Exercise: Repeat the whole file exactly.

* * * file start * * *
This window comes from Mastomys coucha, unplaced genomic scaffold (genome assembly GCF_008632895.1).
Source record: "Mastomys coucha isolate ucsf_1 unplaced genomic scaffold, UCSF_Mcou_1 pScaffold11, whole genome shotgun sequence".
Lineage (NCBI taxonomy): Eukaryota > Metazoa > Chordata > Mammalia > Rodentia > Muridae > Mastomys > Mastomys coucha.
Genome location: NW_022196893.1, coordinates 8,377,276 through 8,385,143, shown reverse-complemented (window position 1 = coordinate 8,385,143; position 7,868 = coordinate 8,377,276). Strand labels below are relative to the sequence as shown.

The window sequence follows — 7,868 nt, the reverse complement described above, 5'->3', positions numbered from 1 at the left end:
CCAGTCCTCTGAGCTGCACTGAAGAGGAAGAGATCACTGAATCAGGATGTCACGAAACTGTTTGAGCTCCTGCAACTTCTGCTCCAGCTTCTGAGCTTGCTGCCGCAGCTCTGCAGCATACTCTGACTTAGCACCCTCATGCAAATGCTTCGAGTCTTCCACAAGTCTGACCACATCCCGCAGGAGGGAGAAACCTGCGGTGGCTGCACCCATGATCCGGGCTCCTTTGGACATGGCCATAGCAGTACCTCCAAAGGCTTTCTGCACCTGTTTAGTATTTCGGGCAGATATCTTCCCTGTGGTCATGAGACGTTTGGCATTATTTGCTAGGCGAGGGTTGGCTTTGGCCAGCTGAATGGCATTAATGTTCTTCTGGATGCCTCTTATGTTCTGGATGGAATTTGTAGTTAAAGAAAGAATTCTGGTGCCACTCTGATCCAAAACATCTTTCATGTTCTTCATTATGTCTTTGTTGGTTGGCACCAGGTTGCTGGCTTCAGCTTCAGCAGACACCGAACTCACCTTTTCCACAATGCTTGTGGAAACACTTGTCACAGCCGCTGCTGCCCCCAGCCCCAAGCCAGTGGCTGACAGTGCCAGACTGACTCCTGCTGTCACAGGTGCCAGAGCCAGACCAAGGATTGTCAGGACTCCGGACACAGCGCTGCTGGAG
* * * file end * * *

This window comes from Mastomys coucha, unplaced genomic scaffold (genome assembly GCF_008632895.1).
Source record: "Mastomys coucha isolate ucsf_1 unplaced genomic scaffold, UCSF_Mcou_1 pScaffold11, whole genome shotgun sequence".
Lineage (NCBI taxonomy): Eukaryota > Metazoa > Chordata > Mammalia > Rodentia > Muridae > Mastomys > Mastomys coucha.
Genome location: NW_022196893.1, coordinates 8,377,276 through 8,385,143, shown reverse-complemented (window position 1 = coordinate 8,385,143; position 7,868 = coordinate 8,377,276). Strand labels below are relative to the sequence as shown.

The window sequence follows — 7,868 nt, the reverse complement described above, 5'->3', positions numbered from 1 at the left end:
CCAGTCCTCTGAGCTGCACTGAAGAGGAAGAGATCACTGAATCAGGATGTCACGAAACTGTTTGAGCTCCTGCAACTTCTGCTCCAGCTTCTGAGCTTGCTGCCGCAGCTCTGCAGCATACTCTGACTTAGCACCCTCATGCAAATGCTTCGAGTCTTCCACAAGTCTGACCACATCCCGCAGGAGGGAGAAACCTGCGGTGGCTGCACCCATGATCCGGGCTCCTTTGGACATGGCCATAGCAGTACCTCCAAAGGCTTTCTGCACCTGTTTAGTATTTCGGGCAGATATCTTCCCTGTGGTCATGAGACGTTTGGCATTATTTGCTAGGCGAGGGTTGGCTTTGGCCAGCTGAATGGCATTAATGTTCTTCTGGATGCCTCTTATGTTCTGGATGGAATTTGTAGTTAAAGAAAGAATTCTGGTGCCACTCTGATCCAAAACATCTTTCATGTTCTTCATTATGTCTTTGTTGGTTGGCACCAGGTTGCTGGCTTCAGCTTCAGCAGACACCGAACTCACCTTTTCCACAATGCTTGTGGAAACACTTGTCACAGCCGCTGCTGCCCCCAGCCCCAAGCCAGTGGCTGACAGTGCCAGACTGACTCCTGCTGTCACAGGTGCCAGAGCCAGACCAAGGATTGTCAGGACTCCGGACACAGCGCTGCTGGAG